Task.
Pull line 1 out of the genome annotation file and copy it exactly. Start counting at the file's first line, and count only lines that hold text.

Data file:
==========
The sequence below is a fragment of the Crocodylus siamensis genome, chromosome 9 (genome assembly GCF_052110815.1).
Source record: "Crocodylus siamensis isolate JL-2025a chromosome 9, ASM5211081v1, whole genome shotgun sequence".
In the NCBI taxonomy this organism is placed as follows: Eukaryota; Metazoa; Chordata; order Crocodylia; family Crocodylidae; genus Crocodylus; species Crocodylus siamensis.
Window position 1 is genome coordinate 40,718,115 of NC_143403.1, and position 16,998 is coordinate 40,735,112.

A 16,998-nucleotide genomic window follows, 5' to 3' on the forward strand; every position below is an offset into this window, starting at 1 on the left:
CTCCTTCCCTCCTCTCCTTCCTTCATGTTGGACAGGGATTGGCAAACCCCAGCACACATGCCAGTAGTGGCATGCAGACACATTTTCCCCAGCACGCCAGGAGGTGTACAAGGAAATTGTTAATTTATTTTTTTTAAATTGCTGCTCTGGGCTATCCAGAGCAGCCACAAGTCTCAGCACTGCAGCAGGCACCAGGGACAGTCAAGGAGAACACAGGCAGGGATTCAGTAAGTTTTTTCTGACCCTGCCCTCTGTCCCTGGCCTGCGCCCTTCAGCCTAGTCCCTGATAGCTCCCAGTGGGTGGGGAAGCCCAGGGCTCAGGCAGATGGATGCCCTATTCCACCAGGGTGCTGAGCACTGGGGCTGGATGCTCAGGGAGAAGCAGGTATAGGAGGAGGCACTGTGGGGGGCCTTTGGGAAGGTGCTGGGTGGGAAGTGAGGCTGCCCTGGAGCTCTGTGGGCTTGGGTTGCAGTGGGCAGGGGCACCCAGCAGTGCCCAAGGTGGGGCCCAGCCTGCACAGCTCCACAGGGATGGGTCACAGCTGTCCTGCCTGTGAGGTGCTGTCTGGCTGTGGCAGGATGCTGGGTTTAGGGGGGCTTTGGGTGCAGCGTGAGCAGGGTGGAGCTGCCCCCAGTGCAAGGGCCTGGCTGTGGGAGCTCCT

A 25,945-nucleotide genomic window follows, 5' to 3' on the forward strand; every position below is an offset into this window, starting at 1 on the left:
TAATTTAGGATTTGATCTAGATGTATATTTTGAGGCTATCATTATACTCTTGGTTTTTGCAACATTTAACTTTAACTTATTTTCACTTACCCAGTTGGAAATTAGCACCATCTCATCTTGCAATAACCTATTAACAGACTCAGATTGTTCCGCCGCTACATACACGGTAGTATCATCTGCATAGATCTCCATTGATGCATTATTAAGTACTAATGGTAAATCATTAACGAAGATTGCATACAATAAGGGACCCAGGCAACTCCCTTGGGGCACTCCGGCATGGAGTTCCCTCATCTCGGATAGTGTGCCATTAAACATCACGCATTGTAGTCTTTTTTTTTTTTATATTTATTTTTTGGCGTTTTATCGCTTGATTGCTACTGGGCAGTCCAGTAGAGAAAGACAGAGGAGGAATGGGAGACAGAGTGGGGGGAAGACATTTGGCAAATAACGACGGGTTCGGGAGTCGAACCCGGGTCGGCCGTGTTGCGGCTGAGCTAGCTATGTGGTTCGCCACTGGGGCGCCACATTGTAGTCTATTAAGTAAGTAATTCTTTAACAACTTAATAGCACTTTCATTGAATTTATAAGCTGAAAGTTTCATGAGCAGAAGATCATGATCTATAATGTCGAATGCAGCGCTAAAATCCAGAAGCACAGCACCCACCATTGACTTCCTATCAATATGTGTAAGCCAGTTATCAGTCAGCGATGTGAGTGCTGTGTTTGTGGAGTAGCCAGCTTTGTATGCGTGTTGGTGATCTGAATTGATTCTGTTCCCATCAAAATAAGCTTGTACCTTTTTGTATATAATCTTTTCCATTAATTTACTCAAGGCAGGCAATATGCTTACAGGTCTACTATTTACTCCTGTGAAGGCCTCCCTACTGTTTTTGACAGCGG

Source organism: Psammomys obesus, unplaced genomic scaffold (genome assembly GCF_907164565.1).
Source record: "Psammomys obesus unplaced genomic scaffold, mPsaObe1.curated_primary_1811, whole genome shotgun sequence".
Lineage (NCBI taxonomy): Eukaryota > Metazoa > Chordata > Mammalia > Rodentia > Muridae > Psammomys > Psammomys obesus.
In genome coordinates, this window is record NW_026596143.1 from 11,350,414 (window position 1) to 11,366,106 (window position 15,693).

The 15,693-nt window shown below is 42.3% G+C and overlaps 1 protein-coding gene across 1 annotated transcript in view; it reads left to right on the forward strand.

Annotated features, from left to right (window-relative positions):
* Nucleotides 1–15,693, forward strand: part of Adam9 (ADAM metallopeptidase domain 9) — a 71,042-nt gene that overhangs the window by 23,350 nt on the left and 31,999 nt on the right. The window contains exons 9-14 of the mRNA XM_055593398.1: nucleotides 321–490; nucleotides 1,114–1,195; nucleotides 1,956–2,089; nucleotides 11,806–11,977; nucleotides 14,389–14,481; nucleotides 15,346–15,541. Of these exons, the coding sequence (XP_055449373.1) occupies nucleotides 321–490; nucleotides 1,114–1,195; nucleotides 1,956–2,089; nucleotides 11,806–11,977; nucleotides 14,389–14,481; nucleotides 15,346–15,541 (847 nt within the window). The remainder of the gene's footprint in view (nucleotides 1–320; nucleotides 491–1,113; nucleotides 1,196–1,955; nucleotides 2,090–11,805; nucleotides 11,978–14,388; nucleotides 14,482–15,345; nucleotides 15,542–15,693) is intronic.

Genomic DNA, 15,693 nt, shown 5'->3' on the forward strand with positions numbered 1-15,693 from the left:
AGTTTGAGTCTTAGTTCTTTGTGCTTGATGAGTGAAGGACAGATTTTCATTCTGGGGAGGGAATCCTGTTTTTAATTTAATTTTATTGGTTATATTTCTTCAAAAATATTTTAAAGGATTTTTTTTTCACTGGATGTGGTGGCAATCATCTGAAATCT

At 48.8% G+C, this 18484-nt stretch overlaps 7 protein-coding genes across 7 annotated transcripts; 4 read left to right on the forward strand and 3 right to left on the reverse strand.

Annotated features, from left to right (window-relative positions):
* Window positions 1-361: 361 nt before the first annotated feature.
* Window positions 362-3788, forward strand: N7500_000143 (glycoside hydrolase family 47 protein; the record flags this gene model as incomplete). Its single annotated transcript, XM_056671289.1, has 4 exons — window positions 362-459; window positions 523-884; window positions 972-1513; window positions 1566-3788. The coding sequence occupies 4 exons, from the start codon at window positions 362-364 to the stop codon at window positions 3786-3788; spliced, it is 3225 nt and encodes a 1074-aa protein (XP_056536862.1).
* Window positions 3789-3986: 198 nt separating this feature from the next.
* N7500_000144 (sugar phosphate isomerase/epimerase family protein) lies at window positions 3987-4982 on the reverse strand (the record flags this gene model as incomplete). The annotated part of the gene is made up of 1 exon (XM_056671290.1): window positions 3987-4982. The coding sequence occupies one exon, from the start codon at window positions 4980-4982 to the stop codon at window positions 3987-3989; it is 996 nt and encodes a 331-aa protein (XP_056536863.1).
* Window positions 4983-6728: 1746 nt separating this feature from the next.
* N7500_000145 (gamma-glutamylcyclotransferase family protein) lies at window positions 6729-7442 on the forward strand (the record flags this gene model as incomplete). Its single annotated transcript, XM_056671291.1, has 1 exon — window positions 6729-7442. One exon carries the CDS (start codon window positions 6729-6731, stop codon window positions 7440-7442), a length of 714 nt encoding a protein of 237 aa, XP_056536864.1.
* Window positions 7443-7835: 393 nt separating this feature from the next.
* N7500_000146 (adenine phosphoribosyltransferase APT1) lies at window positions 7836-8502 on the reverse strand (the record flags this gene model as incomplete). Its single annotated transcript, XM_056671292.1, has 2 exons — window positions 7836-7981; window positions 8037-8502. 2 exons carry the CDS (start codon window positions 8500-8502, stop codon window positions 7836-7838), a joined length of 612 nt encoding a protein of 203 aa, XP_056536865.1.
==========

The sequence below is a fragment of the Crocodylus siamensis genome, chromosome 9 (genome assembly GCF_052110815.1).